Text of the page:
Last week I ran into an old friend in line at the coffee shop. She was intrigued by my eat real food message but wasn’t sure it would be financially feasible for her family (spouse, 3 growing boys). Then she proceeded to order a large-sized caffe mocha with non-fat milk for $5.59 and a whopping 54 grams of carbohydrates (44 grams of which are sugar). Essentially the very definition of empty calories.
Now I’ve been guilty of forking out big bucks on empty calories myself (a premium bottle of dry red wine comes swiftly to mind!), so in no way was I judging her choices. But it got me thinking.
What if we went beyond categorizing foods as either “good” or “bad,” but instead let our choices be guided by nutrient density? Wouldn’t this lead us to the very foods that would make us feel pleasantly satisfied while giving our bodies everything they need to be optimally healthy?
In this nutrient density utopia I’m dreaming of, we would embrace spending $5 on a dozen pasture raised eggs but think twice about ordering the decadent restaurant dessert with the same price tag.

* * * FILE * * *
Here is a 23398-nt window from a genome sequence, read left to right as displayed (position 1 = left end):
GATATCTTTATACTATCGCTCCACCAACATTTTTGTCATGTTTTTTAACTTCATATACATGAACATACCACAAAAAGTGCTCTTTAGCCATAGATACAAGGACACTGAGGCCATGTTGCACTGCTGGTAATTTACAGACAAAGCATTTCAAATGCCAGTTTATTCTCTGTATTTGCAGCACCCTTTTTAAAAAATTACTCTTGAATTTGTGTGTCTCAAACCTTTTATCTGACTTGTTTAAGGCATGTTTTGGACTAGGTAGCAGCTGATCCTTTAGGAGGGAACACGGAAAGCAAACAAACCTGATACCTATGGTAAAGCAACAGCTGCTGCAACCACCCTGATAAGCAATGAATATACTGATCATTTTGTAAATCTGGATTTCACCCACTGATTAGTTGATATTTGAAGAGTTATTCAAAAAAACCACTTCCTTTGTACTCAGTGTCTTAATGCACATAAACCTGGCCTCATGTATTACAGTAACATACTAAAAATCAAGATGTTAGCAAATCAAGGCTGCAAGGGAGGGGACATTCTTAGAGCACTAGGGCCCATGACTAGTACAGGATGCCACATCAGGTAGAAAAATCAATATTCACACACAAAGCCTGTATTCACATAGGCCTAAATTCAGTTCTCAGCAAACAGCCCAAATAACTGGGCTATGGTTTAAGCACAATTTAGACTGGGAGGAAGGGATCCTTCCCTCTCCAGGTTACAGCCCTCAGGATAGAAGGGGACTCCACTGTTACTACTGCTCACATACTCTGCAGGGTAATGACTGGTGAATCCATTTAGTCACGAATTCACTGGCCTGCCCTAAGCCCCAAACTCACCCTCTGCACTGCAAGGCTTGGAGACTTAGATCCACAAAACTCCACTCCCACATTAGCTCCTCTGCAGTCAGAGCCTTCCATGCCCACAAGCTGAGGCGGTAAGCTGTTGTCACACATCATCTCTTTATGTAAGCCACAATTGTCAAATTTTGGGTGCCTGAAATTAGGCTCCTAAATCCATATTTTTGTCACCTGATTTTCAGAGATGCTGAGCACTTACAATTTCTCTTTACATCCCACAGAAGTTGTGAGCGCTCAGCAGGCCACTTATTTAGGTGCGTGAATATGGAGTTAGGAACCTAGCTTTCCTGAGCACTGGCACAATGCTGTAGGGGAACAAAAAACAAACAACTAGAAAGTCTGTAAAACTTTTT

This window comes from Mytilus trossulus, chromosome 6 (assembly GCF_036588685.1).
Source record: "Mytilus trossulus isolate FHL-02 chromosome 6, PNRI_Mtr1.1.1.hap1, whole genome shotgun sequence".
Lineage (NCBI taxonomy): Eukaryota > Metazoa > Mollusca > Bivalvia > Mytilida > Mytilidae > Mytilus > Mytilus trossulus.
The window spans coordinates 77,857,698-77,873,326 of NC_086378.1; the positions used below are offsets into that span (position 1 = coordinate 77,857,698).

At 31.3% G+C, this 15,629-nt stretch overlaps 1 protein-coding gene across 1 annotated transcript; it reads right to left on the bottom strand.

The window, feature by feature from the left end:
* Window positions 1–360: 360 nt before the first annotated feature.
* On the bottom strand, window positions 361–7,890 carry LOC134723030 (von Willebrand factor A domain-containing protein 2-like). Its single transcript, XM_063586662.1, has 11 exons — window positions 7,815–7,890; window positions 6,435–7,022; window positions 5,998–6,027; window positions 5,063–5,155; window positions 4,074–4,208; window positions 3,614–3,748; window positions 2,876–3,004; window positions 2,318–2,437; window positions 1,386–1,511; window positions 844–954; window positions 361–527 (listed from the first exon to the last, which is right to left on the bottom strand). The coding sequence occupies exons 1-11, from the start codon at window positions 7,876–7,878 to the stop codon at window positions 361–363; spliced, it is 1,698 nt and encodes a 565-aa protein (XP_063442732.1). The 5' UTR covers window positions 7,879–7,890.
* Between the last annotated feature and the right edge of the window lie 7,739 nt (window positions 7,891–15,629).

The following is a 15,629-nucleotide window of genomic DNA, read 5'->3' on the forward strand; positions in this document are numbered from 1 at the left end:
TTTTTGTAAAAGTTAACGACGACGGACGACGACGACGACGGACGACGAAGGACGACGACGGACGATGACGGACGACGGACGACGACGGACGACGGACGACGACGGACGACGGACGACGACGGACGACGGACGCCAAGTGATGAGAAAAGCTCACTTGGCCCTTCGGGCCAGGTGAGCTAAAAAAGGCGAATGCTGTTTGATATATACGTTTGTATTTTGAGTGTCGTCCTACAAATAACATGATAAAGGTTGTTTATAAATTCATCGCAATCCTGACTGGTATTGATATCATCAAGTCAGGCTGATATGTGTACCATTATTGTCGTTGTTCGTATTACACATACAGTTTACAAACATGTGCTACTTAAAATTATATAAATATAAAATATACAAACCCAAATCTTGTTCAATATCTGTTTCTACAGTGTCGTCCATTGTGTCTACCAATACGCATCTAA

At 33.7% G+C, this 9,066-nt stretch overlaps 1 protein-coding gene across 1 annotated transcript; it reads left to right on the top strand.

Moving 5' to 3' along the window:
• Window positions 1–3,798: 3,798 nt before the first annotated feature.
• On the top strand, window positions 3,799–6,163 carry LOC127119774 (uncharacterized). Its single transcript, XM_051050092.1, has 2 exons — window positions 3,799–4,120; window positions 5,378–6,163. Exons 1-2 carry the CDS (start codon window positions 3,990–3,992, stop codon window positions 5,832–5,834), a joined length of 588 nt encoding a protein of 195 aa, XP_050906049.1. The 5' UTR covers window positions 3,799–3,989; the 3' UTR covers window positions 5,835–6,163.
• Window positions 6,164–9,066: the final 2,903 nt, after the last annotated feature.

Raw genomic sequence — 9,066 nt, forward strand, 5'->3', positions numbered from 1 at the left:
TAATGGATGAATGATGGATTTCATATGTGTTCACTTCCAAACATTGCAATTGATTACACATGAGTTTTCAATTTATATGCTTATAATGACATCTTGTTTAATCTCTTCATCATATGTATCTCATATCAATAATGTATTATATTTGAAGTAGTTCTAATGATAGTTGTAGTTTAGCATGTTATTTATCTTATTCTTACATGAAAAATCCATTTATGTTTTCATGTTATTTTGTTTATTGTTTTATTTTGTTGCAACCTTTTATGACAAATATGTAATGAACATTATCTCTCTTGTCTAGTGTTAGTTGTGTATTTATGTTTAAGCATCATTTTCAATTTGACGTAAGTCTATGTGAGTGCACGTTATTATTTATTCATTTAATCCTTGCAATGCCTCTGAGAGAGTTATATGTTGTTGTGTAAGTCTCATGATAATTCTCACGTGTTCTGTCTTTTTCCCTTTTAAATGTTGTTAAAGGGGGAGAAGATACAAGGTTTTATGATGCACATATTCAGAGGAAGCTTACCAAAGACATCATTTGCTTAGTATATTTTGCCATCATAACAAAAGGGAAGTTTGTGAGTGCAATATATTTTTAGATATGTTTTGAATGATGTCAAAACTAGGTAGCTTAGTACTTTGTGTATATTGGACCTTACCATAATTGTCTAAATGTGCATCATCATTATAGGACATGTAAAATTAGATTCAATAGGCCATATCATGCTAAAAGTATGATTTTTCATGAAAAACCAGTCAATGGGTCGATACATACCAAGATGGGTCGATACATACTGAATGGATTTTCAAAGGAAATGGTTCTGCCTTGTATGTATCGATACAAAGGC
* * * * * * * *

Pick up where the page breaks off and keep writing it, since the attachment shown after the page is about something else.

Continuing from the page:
We would happily purchase grass fed beef from our local farmer but skip the energy drink every afternoon.
We would redirect the money we spend on soft drinks and put it towards vegetables instead.
If our food and beverage choices were guided by nutrient density instead of instant gratification, I dare say we might have an epidemic of good health on our hands.
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